- Vincent Bradley, Proper Wild

Research and Seek Guidance 

It sounds like the obvious thing to do, but do in-depth research about creating a digital business and the many facets. Read books, listen to podcasts, and learn how other digital businesses started. As part of your research, you can also reach out to people who have started digital businesses and ask them questions, possibly even find a mentor to help guide you on how to get your business started. The more you know, the easier it will be to know what you need to do to get started.
- Derin Oyekan, Reel Paper

Join a Facebook Group for Tech Support 

In my experience as a relatively non-technical person running an online business, most technical issues I come across have a "cheater" option. For example, instead of coding your own website from scratch or spending thousands of dollars in development fees, you can install a drag-and-drop website theme and add any necessary features in a couple of clicks by installing a WordPress plugin. If you come across a technical problem where the solution isn't immediately obvious, you can usually find a Facebook group with support resources. Many people—in blogging-related groups, for instance—are willing to volunteer their expert advice or at least refer you to someone who can help.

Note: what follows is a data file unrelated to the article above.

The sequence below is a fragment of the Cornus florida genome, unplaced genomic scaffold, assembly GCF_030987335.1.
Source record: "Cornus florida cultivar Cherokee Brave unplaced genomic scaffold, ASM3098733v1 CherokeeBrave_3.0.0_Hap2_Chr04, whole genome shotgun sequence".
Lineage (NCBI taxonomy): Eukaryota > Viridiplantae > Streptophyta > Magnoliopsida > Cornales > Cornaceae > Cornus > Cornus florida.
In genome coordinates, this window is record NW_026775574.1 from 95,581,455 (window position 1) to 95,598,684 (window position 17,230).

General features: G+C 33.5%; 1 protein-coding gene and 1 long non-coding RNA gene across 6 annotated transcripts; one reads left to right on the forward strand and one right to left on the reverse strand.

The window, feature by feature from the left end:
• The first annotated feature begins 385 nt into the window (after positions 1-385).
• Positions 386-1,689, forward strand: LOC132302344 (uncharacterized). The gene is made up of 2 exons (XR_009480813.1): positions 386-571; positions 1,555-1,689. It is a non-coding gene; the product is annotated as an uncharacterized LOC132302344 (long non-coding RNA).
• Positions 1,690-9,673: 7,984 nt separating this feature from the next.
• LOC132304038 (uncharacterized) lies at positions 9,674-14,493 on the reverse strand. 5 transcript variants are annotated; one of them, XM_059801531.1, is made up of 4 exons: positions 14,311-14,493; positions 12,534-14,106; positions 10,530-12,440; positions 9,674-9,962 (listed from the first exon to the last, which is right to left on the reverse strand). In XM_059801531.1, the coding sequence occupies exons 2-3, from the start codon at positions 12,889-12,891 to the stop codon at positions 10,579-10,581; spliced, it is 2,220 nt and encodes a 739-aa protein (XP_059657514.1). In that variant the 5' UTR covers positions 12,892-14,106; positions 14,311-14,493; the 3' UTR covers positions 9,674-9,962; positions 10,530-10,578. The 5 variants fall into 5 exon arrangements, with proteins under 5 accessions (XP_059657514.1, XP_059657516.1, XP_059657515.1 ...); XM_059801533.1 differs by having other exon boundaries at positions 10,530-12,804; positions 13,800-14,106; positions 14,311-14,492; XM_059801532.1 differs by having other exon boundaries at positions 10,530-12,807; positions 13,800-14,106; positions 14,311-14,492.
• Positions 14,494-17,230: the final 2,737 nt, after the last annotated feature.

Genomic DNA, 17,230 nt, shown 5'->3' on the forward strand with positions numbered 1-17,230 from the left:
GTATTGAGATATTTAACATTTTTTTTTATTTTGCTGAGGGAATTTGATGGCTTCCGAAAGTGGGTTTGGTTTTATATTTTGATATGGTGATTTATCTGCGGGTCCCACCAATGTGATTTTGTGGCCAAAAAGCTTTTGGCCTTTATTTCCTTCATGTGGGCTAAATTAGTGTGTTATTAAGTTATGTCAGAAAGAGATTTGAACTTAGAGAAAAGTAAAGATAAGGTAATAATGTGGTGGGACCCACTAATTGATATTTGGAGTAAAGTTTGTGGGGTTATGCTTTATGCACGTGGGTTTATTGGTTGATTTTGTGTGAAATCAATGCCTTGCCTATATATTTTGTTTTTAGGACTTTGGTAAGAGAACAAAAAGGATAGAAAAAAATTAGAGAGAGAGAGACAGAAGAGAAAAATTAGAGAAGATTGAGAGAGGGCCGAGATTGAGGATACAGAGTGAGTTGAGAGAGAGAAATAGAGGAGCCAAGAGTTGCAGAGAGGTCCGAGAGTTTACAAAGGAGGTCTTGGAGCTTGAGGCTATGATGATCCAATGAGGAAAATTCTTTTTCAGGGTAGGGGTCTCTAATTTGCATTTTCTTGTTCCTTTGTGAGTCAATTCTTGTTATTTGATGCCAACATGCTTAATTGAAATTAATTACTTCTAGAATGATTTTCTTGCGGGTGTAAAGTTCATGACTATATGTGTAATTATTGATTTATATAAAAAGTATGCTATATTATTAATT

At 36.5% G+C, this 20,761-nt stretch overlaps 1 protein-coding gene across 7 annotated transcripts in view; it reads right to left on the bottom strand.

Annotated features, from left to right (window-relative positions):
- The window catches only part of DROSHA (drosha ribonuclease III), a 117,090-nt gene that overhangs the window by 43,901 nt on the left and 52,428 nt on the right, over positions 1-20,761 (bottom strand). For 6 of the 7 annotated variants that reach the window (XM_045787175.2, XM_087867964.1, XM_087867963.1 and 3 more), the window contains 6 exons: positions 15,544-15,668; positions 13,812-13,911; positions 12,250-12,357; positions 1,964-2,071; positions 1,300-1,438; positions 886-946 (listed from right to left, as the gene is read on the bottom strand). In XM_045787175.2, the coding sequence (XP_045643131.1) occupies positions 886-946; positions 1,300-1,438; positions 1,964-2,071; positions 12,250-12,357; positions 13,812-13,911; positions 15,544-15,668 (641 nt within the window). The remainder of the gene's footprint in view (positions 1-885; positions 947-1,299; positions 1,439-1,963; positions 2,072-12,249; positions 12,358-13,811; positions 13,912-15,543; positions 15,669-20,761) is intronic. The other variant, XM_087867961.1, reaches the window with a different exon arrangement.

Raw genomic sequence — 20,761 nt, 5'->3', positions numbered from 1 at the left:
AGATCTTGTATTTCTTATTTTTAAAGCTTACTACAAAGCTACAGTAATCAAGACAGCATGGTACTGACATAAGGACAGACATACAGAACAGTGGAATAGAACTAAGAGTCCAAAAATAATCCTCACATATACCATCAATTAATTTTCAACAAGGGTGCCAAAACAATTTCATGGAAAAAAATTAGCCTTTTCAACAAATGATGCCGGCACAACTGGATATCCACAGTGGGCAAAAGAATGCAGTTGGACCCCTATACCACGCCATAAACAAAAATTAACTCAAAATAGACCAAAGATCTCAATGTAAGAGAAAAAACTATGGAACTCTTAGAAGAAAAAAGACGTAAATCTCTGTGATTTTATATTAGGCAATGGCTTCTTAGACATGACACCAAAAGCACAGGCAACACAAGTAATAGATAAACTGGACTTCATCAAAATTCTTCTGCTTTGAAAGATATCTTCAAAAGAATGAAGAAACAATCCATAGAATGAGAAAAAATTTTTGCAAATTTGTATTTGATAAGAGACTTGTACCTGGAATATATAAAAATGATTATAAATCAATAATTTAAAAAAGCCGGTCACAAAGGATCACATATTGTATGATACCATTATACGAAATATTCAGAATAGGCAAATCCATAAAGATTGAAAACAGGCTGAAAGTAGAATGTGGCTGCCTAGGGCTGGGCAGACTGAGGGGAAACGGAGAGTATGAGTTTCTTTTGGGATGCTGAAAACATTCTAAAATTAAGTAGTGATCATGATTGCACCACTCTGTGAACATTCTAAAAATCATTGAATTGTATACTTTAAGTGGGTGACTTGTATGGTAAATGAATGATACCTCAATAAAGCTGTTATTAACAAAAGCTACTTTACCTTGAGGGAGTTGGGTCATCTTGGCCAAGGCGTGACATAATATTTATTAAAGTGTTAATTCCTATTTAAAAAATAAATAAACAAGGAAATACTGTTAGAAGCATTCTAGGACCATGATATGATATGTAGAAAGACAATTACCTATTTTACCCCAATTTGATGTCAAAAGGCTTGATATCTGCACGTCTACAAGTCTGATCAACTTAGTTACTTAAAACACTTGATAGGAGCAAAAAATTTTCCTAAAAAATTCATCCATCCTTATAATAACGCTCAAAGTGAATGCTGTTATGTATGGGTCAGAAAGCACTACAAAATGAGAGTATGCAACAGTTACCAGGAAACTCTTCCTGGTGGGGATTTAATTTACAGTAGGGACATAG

- Chloe Brittain, Opal Transcription Services

Master Online Safety  

Most non-technical people are afraid to develop their IT skills out of fear of being embarrassed. When it comes to business, that often means being hacked, tricked into downloading malware, or losing passwords. Learning the basics of cybersecurity can dismantle that fear and remove the mental barriers to starting a digital business.
- Rebeca Sena, GetSpace.Digital

Utilize Free Resources

It is so easy to make simple yet functional websites these days. All it takes is watching YouTube videos and downloading WordPress templates with a page builder such as WP Bakery or Elementor. You may not be making enterprise websites that can handle complex e-commerce, but you will be able to make nice looking sites for local companies.
- Eric Rutin, Marketing Mentor

Explore Expert Content 

I’d consider myself fairly untechnical, and while I had worked for an internet company before starting a digital business, I’d never operated a website of my own. I had no idea how to create one or run it. The best thing I did was look for expert content in my niche to get started. For example, when I started to learn about SEO, I studied the Ahrefs blog, which outlined how best to use their application when learning SEO. I decided to buy an SEO course as well. I ended up much further ahead in my journey and sped past others who hadn't taken the same steps. 
- Ahmed Mir, Sip Coffee House

About the author
Brett Farmiloe
Brett Farmiloe
Brett Farmiloe is the Founder & CEO of Featured, an expert insights network that connects subject matter experts with publishers to create Q&A content.
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Washington, DC 20002